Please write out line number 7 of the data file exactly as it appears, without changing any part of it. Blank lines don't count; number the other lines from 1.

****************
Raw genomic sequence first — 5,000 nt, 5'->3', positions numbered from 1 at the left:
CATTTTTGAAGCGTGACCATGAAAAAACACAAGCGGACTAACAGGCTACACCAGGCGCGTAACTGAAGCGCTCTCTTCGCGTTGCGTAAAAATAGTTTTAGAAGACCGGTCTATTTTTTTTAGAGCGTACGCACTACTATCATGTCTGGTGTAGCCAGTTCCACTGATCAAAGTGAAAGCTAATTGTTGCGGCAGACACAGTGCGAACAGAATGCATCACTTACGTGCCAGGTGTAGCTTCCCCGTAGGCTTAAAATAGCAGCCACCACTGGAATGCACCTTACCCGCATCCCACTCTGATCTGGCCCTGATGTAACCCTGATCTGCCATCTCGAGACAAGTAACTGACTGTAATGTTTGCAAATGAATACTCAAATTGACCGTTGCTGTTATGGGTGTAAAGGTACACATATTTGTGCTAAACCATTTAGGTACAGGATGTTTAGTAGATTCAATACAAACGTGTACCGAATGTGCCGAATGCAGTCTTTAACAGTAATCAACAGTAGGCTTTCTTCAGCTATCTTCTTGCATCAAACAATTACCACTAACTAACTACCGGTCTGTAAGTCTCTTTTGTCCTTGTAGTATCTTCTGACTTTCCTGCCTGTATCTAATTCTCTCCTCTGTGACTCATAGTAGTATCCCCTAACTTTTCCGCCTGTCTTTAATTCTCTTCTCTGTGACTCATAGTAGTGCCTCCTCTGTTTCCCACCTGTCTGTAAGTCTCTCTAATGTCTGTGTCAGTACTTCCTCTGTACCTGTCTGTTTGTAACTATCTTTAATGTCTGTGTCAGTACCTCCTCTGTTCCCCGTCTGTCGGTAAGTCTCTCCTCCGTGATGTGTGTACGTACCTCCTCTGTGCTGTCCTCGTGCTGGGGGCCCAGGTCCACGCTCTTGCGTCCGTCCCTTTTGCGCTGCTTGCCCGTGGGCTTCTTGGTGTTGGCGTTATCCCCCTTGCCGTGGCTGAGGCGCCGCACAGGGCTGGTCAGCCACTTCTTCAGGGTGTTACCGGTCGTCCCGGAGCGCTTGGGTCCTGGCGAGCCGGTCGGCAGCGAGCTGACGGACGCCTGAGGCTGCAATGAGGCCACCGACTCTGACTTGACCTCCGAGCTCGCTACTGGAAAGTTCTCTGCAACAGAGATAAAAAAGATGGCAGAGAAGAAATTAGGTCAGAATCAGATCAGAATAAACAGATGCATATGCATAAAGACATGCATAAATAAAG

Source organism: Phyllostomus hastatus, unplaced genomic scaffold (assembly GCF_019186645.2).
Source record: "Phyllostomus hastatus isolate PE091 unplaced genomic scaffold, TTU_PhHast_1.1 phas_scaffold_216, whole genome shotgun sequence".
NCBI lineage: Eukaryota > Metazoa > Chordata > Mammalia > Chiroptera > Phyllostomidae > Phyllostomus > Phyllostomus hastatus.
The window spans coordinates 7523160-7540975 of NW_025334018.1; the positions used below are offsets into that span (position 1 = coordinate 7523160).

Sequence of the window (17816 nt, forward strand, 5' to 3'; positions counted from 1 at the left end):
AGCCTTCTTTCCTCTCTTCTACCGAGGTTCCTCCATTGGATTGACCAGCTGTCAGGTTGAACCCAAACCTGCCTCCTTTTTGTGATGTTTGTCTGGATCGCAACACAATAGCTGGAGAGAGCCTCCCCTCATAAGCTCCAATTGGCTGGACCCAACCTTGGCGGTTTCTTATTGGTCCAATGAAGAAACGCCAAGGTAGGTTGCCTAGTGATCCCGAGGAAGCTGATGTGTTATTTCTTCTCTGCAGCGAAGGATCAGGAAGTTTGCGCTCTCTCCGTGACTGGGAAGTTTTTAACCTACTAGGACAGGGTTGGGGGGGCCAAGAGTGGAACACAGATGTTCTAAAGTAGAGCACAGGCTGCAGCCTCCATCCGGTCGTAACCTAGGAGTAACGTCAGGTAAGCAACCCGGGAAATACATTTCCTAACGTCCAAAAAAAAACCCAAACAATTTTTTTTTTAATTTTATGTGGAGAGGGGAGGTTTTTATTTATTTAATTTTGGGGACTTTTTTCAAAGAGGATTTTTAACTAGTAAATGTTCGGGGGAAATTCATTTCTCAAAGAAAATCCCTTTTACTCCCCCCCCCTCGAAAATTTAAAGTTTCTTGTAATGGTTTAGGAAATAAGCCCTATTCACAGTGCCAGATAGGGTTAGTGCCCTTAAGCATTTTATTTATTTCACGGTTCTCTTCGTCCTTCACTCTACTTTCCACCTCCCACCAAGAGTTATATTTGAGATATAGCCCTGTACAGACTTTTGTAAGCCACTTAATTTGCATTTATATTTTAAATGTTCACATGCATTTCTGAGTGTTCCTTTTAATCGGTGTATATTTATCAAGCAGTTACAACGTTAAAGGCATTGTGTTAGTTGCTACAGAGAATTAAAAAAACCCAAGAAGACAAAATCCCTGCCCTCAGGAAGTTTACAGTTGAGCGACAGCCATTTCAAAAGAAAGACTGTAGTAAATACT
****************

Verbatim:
Sequence of the window (17816 nt, forward strand, 5' to 3'; positions counted from 1 at the left end):